Jesus Culture’s multiple albums, numerous conferences and viral international impact is the result of a few ordinary teenagers and twentysomethings with one very simple motivation: to encounter God’s presence.
This should be no surprise; the explosive combination of raw passion and youthful idealism seems to be the genetic makeup of movements throughout the years. Jesus Himself chose average young people to lead His ministry—outcasts that society had given up on, headstrong kids brimming with unrefined passion and energy. Following suit is Jesus Culture, an international movement incubating revival among count- less thousands through its unique worship experiences.
In 1999, the thought came to Bethel Church youth pastor Banning Liebscher to put on a small youth conference for their community in Redding, Calif. At a time when phrases like “subculture” and “counterculture” were becoming popular catch-phrases in many churches, Liebscher and his leaders (including worship leaders Kim Walker-Smith and Chris Quilala) desired a generation whose culture didn’t reflect an institution, music style, bracelet or T-shirt, but rather the attitude and posture of Christ Himself. They named the conference Jesus Culture, with the hope that God would show up, worship would transform and revival would begin.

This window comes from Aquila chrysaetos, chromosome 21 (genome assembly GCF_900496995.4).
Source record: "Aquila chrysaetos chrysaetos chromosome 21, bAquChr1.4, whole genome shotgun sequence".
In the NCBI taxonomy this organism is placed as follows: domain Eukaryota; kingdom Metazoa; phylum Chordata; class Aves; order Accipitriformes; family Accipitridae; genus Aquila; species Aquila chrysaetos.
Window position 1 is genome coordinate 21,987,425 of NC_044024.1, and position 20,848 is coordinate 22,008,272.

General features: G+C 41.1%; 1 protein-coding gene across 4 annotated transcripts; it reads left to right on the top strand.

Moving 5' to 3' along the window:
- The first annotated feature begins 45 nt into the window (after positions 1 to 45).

"We want this generation to be Jesus to those right in front of them." —Chris Quilala
Over the next several years, Liebscher and his band witnessed the growth of a movement that surpassed their expectations. In 2005, the group came up with enough funds to record a CD, hoping album sales would allow them to do a conference on the east coast. “We didn’t even know if the CD would sell,” Liebscher says. “We had no idea what we were doing at all, but we felt God was telling us to share what He was stirring in our community with an entire generation.”
Liebscher didn’t know it, but Jesus Culture was about to become an internationally recognized movement. And it would happen through YouTube.
Many people’s initial encounter with Jesus Culture came through a YouTube video featuring worship leader Kim Walker-Smith performing John Mark McMillan’s “How He Loves Us” at a conference. The video now has more than 3 million views.
“We didn’t even stick that up,” Liebscher says. “Some kid put that up. We didn’t even have the idea. None of us even knew about it until someone finally got a hold of us and told us it had gotten 250,000 plays.”